Ethnosymbolism emerges from the theoretical critique of modernism. Broadly speaking, the term refers to an approach which emphasizes the role of myths, symbols, memories, values and traditions in the formation, persistence and change of ethnicity and nationalism (Smith 2001d: 84). According to Anthony D. Smith, the ‘founding father’ of this approach, ethnosymbolism stresses the need for an analysis of collective cultural identities over la longue durée, that is a time span of many centuries; the importance of continuity, recurrence and appropriation as different modes of connecting the national past, present and future; the significance of pre-existing ethnic communities, or ethnies, in the formation of modern nations; the role of memories of golden ages, myths of origin and ethnic election, cults of heroes and ancestors, and the attachment to a homeland in the formation and persistence of national identities; the different kinds of ethnic groups that form the basis of various kinds of nations; and the special contribution of the modern ideology of nationalism to the dissemination of the ideal of the nation (2002a: 14–15; see also Smith 1999: Chapter 1, 2005: 98). Such an approach, Smith argues, differs from other explanations in underlining the importance of subjective elements in our understanding of ethnic groups and nations, in the weight it gives to popular cultures and practices and in how these set limits to elite understandings and strategies (2001d: 84).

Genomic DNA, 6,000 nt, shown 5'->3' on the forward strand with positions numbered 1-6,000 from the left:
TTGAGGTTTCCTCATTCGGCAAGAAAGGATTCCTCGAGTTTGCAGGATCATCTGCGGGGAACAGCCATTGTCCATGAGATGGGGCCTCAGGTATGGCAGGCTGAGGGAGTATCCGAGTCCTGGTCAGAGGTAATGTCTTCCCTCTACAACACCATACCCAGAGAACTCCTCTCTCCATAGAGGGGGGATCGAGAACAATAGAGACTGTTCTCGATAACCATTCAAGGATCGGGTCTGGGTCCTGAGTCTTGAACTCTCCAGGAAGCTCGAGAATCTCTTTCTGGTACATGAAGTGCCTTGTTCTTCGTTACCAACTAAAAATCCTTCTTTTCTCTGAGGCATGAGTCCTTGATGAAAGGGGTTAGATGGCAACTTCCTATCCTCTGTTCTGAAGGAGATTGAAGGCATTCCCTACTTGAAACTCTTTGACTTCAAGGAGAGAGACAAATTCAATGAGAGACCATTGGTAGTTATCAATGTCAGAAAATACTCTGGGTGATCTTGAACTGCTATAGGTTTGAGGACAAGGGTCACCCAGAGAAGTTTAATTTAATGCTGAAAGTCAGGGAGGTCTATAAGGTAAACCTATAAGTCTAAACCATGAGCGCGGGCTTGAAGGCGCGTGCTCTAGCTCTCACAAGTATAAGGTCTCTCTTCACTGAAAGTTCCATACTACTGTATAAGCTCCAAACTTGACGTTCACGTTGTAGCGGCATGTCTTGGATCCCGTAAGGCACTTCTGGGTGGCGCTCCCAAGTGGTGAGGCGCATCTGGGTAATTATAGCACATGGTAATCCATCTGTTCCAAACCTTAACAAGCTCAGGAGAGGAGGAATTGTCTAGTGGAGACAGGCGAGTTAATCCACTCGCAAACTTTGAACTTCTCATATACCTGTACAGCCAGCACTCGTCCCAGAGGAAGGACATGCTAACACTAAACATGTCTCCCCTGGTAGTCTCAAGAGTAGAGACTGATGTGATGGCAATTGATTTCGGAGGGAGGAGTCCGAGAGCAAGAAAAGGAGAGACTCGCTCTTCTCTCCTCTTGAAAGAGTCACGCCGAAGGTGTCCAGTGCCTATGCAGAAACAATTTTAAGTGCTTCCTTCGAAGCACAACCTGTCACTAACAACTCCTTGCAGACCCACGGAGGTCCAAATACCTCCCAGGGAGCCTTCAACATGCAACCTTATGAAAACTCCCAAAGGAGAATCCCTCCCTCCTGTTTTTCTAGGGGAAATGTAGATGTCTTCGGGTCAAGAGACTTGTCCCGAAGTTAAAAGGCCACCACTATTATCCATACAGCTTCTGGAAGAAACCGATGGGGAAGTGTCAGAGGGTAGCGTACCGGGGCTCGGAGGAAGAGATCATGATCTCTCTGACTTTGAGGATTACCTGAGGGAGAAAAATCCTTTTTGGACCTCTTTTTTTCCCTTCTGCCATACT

Swipe to navigate through the chapters of this book
Please log in to get access to this content
To get access to this content you need the following product:
- Macmillan Education UK
- Sequence number
- Chapter number